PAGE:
Verse 13

3 The specific lesson intended by this parable is the same as that of the talents in Matthew 25, namely, individual responsibility. The details of the story should not be strained into any other meaning. When Jesus or his apostles select any par-.ticular subject for the purpose of illustration, they will give the details in order to make the main point stand out, but no other use should be made of such items. However, the items that are properly related to the principal subject under consideration will be explained accordingly. The pounds corresponds with the "talents" in Matthew 25, and occupy till I cone is the same as developing one's talents.

Verse 14

4 This verse applies to people in the kingdom who deny the authority of King Jesus. Such persons will not make the proper use of their opportunities.

Verse 15

5 This verse refers to the day of judgment, when all mankind will be held to account for the way they have lived and used their talents.

Verse 16

7 This corresponds with Mat 25:20-21. In that place the faithful are told to "enter into the joy of their Lord." In our present passage it is expressed by having authority over ten cities, but the meaning is the same.

Verse 18

9 This is equivalent to the man with two talents and the reward is to be based on the same principle, namely, faithfulness.

Verse 20

0 This man is in the same class as the one who buried his lord's talent, and he will be condemned for his unfaithfulness. (See Mat 25:24-28.)

Verse 21

6 The paragraph preceding this somewhat overlaps it, but it will be well to consider the present paragraph in connection with Mat 25:25-26.

Verse 27

7 This corresponds with Mat 25:30.

Verse 28

8 Went before. He took the lead in journeying toward Jerusalem.

Verse 29

5 See the notes on Mat 21:1-7.

Verse 36

6 This is explained at Mat 21:8.

Verse 37

8 See Mat 21:9-11.

Verse 39

9 Evidently these Pharisees were envious of Jesus because he was receiving so much honor from the disciples. Their suggestion that He rebuke his disciples was on the pretense that it was an unnecessary disturbance, but in reality it was because of their envy. (See Mat 21:15-16.)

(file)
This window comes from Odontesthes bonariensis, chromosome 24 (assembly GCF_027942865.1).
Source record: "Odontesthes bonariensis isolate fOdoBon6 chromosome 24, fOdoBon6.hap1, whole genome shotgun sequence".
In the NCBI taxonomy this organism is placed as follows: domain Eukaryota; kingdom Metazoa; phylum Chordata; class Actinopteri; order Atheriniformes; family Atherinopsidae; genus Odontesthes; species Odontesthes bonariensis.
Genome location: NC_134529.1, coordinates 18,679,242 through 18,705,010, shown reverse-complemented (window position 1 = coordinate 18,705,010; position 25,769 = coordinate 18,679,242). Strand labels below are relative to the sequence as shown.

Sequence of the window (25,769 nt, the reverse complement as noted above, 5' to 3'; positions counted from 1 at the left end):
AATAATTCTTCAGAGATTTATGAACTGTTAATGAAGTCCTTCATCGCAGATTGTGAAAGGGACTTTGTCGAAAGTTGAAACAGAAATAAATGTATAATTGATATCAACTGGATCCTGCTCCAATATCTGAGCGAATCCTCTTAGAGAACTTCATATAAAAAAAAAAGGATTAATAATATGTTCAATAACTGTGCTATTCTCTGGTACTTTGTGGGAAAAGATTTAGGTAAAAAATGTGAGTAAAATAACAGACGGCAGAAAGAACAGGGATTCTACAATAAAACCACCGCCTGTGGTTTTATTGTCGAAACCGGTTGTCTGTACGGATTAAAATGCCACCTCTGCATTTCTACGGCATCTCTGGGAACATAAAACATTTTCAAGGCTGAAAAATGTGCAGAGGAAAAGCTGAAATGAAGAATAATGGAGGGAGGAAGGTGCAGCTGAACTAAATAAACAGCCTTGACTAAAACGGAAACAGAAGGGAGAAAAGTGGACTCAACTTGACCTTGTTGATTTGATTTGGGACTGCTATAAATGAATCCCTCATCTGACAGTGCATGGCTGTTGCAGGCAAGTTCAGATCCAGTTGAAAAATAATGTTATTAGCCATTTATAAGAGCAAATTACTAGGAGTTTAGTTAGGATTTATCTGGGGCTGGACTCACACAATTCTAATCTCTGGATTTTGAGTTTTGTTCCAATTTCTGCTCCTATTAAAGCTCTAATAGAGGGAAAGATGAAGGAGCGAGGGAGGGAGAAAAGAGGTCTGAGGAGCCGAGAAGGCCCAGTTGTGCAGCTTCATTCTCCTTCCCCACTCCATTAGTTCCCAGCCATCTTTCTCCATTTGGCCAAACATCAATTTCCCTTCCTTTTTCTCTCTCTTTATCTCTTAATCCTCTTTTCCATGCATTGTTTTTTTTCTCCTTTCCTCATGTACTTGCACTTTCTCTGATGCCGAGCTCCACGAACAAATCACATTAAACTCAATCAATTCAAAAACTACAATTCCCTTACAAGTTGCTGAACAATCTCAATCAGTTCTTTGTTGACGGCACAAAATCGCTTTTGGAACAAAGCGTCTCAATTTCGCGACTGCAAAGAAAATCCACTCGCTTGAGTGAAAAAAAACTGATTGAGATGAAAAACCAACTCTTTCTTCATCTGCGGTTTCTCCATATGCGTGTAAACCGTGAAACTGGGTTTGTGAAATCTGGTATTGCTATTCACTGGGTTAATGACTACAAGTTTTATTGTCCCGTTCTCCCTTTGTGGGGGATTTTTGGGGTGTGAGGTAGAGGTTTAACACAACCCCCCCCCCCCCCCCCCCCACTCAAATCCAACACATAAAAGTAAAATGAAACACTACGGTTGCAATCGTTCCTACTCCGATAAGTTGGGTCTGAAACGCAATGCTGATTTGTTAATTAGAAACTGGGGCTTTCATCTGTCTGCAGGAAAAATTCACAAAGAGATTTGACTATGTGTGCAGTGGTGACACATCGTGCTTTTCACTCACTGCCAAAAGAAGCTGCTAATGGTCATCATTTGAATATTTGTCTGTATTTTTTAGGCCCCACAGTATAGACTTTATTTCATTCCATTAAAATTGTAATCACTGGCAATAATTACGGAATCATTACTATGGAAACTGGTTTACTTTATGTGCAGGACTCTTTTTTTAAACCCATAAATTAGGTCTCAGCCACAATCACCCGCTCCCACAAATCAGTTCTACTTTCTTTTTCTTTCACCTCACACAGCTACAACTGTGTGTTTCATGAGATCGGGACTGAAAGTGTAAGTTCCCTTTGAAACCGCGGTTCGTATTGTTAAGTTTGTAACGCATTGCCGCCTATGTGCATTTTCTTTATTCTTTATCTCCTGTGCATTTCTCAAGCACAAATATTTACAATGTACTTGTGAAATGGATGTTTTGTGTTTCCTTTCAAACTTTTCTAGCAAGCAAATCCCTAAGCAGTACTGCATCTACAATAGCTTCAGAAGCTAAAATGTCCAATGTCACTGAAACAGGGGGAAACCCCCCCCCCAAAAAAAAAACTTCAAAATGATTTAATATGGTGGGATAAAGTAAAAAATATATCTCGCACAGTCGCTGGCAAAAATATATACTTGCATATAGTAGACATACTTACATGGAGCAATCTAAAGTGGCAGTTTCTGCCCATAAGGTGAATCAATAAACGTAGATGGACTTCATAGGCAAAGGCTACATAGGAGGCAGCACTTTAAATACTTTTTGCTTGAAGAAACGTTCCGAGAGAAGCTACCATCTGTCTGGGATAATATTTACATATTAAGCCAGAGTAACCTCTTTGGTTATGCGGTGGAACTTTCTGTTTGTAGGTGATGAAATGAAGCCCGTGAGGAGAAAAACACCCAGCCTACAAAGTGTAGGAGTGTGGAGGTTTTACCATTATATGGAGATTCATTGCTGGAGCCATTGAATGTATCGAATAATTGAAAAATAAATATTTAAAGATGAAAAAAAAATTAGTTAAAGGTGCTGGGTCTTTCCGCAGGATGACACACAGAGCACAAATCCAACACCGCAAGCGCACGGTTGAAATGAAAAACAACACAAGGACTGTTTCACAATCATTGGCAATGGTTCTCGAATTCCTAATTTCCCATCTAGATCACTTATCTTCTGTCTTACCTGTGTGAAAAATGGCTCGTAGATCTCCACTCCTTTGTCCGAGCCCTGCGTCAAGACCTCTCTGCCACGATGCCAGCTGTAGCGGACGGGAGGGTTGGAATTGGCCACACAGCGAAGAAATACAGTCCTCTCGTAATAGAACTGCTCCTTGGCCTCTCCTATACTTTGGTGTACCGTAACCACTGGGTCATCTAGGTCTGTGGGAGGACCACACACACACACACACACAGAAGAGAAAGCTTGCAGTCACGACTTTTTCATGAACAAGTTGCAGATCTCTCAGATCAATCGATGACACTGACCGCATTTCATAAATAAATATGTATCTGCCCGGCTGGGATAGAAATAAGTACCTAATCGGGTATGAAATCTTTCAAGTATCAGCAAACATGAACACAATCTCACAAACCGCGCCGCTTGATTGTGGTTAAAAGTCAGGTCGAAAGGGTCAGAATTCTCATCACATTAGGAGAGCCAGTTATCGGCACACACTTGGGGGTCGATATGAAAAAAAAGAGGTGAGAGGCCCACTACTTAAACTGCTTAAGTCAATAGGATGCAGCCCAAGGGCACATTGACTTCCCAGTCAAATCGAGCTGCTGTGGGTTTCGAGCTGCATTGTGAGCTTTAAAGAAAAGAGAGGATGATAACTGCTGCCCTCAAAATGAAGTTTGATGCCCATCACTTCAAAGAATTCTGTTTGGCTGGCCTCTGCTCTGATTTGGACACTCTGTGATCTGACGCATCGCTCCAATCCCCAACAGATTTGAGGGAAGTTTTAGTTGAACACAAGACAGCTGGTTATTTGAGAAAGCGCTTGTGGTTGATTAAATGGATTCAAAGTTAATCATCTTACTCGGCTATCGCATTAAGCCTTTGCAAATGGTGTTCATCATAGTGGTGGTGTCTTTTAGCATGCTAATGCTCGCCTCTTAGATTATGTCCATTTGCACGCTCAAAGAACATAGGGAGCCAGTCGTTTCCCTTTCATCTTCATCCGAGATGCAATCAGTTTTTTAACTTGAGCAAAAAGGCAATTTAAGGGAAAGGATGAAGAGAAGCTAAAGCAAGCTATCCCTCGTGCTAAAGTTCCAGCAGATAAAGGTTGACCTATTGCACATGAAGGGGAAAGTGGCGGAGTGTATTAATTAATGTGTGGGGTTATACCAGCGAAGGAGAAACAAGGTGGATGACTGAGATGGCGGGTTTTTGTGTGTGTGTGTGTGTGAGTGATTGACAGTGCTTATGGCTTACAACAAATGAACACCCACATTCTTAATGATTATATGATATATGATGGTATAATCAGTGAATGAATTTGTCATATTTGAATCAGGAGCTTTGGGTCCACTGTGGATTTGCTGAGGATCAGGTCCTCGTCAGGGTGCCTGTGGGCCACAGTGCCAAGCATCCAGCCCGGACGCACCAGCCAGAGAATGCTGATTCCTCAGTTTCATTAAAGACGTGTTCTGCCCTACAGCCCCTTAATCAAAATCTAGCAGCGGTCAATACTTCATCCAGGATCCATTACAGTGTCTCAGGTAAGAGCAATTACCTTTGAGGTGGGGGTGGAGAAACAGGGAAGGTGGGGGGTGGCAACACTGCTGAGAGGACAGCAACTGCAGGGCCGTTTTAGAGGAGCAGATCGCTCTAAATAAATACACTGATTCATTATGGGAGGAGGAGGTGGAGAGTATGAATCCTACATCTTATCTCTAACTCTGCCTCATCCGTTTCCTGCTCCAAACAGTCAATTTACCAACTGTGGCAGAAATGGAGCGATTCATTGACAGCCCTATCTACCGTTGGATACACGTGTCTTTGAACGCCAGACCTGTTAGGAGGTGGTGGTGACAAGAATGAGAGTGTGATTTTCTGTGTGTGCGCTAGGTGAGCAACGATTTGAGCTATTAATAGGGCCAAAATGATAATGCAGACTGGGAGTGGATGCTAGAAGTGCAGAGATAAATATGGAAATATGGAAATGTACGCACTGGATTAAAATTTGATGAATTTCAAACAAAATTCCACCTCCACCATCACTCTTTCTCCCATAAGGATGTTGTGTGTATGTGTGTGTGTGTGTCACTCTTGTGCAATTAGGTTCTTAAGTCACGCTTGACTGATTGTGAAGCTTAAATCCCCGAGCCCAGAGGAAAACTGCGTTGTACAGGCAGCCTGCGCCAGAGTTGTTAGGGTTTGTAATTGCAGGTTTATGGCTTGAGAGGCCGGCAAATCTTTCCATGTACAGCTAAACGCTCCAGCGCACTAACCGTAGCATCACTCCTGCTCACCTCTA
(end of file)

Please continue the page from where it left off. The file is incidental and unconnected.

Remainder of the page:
Verse 40

0 The reference to the stones is figurative, to illustrate the worthiness of Jesus to be thus honored. John told the Jews that God was able to make the stones give birth to offspring for Abraham (Mat 3:9), and if necessary we are sure He would cause the inanimate stones to express praises for Jesus, should the devoted disciples be forced to maintain silence.

Verse 41

4 See the notes on Mat 23:37-39; Mat 24:1-2. Visitation as used here means "inspection, investigation," and applies to the time when Jerusalem was to be visited with distress, as an investigation into her history would justify.

Verse 45

6 See Mat 21:12-13.

Verse 47

7 He taught daily, also the chief of the leaders sought to destroy him. The connection between these statements is not revealed here. We know, however, it was because Jesus rebuked them for their hypocrisy.

Verse 48

8 The people had great respect for Jesus, and these priests and scribes did not want to lose the esteem of the public lest they fail in their own popularity.
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Bibliographical Information
Zerr, E.M. "Commentary on Luke 19". Zerr's Commentary on Selected Books of the New Testament. 1952.